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Re: 1900 letter

Oct 05, 1994 09:41 AM
by K. Paul Johnson

The 1900 letter from KH was written in the margins of a letter to
Besant from B.  W.  Mantri, an inquirer into Theosophy who lived
in Bombay.  Besant was in London at the time; the KH annotations
to the Mantri letter were either a) made in Bombay before it was
mailed b) added en route through some process normal or
paranormal or c) added in London before Besant opened the letter.
Mantri expressed confusion about the Society's tenets; thus KH's
first remark commenting on him.

What are the logical possibilities about its authorship? As far
as I can see they are fourfold: 1) Someone deliberately
perpetrating a fraud to deceive Besant, 2) KH directly
precipitating his message onto the Mantri letter 3) A person
believing himself to be in telepathic communication with KH
conspiring with Mantri or someone else to present the Master's
message in an impressive manner 4) Besant herself perpetrating a
fraud.  Of these, the last seems least likely; she would not have
been inclined to participate in such a scheme in light of the
highly unflattering comments about herself.  If the second is
true, it shows that Olcott's general attitude, so different from
those of HPB, Besant, Leadbeater and many others, was at this
point endorsed by the Master.  In cases 1 and 3, the most likely
suspect is the person whose own views were being promoted under
the guise of Mahatmic intervention-- Olcott, acting alone or
through confederates.  If it were Olcott, I think option 3 more
likely than 1.  Having known KH, and occasionally believing
himself in telepathic contact with adepts, Olcott would not have
been likely to perpetrate an all-out fraud in the Master's name.
All this is so speculative that I think it best left out of the
book.  I welcome other possibilities for consideration.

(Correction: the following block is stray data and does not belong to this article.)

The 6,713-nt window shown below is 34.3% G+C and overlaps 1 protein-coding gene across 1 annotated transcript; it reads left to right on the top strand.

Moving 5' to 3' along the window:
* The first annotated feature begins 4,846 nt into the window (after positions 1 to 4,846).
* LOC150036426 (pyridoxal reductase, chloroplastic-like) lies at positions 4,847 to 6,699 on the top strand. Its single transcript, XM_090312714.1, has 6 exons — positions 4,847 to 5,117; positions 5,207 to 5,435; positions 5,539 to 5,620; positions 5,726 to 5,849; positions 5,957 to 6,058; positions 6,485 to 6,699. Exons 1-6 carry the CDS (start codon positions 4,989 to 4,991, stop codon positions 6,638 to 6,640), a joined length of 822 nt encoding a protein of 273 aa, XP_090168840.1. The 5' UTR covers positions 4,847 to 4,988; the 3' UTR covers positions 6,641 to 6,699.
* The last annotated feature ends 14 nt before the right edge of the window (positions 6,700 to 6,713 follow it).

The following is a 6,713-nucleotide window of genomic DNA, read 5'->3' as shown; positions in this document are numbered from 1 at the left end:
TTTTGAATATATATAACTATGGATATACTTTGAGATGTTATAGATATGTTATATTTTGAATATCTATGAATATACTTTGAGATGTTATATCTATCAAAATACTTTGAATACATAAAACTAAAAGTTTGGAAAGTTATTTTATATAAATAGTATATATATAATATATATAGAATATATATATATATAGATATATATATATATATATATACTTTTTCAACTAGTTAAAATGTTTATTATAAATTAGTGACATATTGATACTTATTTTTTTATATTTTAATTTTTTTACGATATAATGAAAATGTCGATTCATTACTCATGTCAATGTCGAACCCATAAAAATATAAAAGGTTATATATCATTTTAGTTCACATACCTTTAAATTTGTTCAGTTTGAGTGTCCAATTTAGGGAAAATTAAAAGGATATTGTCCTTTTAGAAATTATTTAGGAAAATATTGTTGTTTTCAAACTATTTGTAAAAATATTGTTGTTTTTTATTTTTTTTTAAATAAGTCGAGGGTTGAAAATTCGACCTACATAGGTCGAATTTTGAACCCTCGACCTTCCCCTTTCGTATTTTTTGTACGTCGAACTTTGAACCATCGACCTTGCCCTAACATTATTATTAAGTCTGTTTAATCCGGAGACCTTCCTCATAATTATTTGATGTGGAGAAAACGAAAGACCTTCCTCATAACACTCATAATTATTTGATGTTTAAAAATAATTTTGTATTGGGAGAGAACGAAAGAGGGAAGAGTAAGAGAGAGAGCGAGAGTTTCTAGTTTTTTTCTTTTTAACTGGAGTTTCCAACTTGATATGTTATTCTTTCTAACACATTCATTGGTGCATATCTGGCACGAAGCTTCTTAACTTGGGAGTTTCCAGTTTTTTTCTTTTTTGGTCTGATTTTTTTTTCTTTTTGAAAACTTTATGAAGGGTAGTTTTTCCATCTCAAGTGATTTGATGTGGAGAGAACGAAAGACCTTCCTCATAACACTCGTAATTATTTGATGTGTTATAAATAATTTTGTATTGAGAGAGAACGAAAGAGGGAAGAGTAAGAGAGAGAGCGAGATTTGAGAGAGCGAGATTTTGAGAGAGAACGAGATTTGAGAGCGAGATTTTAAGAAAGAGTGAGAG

If the message is genuine, does it necessarily imply that the two
quoted in the earlier post-- KH to HPB, and KH to Olcott aboard
the Shannon-- were fraudulent? No.  In the intervening 12-14
years, circumstances may have changed sufficiently to cause KH to
change his view-- HPB's death being of course the biggest change.

As for comments on the text of the letter.  The Tibetan proverb
suggests to me that once people start believing "any old thing,"
their foolishness expands exponentially until it becomes
inevitable that cynical deceivers take advantage of them.  Quite
applicable as a prophecy.  What were the deluding influences?
Leadbeater had been AB's closest advisor for six years at this
time, and seems the only possible target of many of the warnings.
Point by point, they refer not only to the direction in which he
was guiding Annie at the time but the entire future course of
their relationship, right up to the Krishnamurti debacle.
Interestingly, if folks had heeded Olcott in 1892 the whole
business could have been avoided.  And if they had heeded this
letter, ditto.  As for leaving behind predilections for
particular religions, this may well apply to Annie's championing
of Hinduism.  The LCC connection was many years in the future,
but on the other hand KH did warn that "the greatest of your
trials is yet to come."

This letter is altogether one of the most fascinating mysteries
of Theosophical history.  I have to be careful to present it as
such, and keep my tentative interpretations in the background.
Any comments on what might be said about the letter are once
again solicited.

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